10. theperfectnose

    I was going to suggest indiegogo instead of Kickstarter. I print all pdfs untiled at the local copyshop. I’ve done this with Burdastyle, Victory patterns and Salme patterns. The most its ever cost is A$8.80 for the multi-size Burda Adam coat. I do not stick/ glue/ tape A4s. I don’t want the hassle. I’d rather spend my time sewing. I rarely buy envelope patterns and generally stick to tracing from my magazines (old Burdas, Knipmode, La Mia Boutique and Patrones).

  11. Scruffy Badger

    I’m a bit two minded about this too – I love the spontaneous ability to print & go & have loved making your tops this way – really fits with my nature, but yes, larger items are more mentally challenging to print & tape. And it can take quite a long time – but saying that – it saves on postage, is more environmentally friendly & la la la. Another bonus with home printing is that *if* you are the kind of person that traces, then you don’t really need to – you can just print a different size. (But you know I am a lazy person at heart, always looking for short cuts & avoid that tracing thang)
    There is something special about a ready printed pattern, taking it out for the first time. I think that Vicki Kate’s comment was fitting – best of both worlds if you had links on your website to more detail.

  12. Lizzy

    I don’t mind either. Larger patterns are easier as printed patterns. However tops etc are quite small and I found the Day-to-night top easy to put together as the two pieces could be put together separately – so I ony; had to match up 2 lots of 6 sheets rather than 12 sheets. The more sheets that you have to piece together the larger the room for error becomes.
    I always trace my patterns so I do love that I can just cut out a PDF pattern to my size – if I need another size I can just print it out. If I lose it in the sewing room I can open it on my iPad or iPhone and read the instructions as I sew. I do love that ability – as I also like to google sewing issues and watch youTube as I sew!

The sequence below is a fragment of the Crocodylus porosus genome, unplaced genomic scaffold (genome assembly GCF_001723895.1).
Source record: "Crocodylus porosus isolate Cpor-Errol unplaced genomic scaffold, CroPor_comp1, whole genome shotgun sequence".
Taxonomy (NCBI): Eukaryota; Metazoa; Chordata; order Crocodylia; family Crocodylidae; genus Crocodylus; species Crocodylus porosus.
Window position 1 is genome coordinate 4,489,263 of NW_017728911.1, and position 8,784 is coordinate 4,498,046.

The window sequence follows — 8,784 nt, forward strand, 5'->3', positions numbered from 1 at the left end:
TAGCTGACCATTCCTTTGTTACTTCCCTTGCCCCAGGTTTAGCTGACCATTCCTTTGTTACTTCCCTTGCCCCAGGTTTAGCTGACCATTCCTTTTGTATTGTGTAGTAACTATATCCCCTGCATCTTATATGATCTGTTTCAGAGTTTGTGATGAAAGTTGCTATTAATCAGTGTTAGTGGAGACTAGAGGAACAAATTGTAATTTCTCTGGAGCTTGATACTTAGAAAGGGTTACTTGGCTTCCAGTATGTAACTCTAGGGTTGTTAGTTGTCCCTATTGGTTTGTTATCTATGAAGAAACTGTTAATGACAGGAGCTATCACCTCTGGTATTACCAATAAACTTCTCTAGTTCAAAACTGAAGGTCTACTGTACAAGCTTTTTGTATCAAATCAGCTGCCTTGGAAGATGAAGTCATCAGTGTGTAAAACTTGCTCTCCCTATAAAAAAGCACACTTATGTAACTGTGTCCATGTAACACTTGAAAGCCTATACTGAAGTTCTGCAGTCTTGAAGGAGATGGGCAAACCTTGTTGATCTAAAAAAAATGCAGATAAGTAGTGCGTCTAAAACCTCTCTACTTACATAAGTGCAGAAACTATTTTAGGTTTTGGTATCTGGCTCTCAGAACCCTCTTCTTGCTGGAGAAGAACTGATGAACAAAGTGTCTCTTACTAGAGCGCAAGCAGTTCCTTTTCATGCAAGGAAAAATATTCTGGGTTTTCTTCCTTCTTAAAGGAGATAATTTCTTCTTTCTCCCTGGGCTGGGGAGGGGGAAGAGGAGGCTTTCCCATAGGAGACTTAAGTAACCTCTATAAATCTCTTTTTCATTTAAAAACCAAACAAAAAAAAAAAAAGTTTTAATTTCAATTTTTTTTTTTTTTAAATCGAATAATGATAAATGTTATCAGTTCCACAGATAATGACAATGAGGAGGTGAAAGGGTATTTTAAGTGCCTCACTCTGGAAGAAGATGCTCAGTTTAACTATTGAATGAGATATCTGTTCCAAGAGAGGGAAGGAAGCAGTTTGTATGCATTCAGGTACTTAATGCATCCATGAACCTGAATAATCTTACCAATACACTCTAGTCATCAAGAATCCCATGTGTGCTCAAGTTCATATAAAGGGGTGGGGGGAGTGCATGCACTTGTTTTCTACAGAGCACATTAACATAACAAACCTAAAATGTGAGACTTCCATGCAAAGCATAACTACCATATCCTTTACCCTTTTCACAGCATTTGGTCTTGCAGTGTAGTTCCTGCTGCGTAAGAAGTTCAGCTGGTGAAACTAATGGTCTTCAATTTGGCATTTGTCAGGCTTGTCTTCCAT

13. sewing princess

    I totally hear you on the dilemma…if money was not an issue, you could give printing a try…but it’s not so easy and you don’t want to end up wasting money. I do both printing and buying. I like printing because I don’t have to wait weeks before getting patterns and get anxious over getting them lost in the post. Also printing saves me from tracing out the pattern.
    As for printed patterns I hate it when the shipping cost makes the price double. And I also hate those flimsy papers.
    Paco Peralta seems to have found a cost-effective (albeit time-consuming) in hand-copying patterns on a great sturdy paper. Maybe it could be an option before trying the print-run. Another option would be finding a cheaper printing provider abroad like Steph and her Tiramisu pattern.
    Let me tell you I had no issues at all printing your Winnie trousers. I wonder if it couldn’t be easier if you made more sheets of paper but allowed to print only one pattern section at the time, e.g. 3 sheets for the front to tape together and separately 3 sheets for the back. It would be more paper, but less space to tape together and risk of carrying over mistakes.

  14. Kay

    Maria, do what works for you … you’ll be happy in the long run!

    Lot of people have problem printing and taping papers together – I don’t have that problem, for me its like a puzzle waiting to be solved! – but I understand how it might be difficult for others… So, for them, maybe you might want to think about a pdf where they can take it to the copiers and print it in one big paper (ala Burdastyle)??

    Or in case if you already have access to a huge printer like that (any libraries/local businesses where you can pay per print?), you can have this option in your website too, where you can print this whole pdf in one paper for them and mail it away? That way, you are not investing a huge cost, but print only when people have paid up already.

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  16. Karen

    Overall it would seem you are best to do both options 2 and 4.

    So far I have only used PDF for bags, and I love that I can have them straight away and not pay postage. I have your Winnie Wide Legged Trousers on my desk to put together later, so I will see how I get on with something larger. Previously all my patterns were printed, and I have bought some from the US and Australia and resented the postage cost and the wait.

    If you streamline the printed version and had more details accessible on-line you could save bulk in the packet. (Kat Southern of http://www.studiokatdesigns.com does this for her bags). I keep all my old pattern packets stored in resealable plastic bags now. The old envelopes always tore and tissue is sooo flimsy and useless to try on. Of course now we have swedish tracing paper or cheap interfacing to use. I suppose we could iron-on fusible interfacing to the tissue pattern pieces?

    Hedge your bets, do both and see how it goes.

    Karen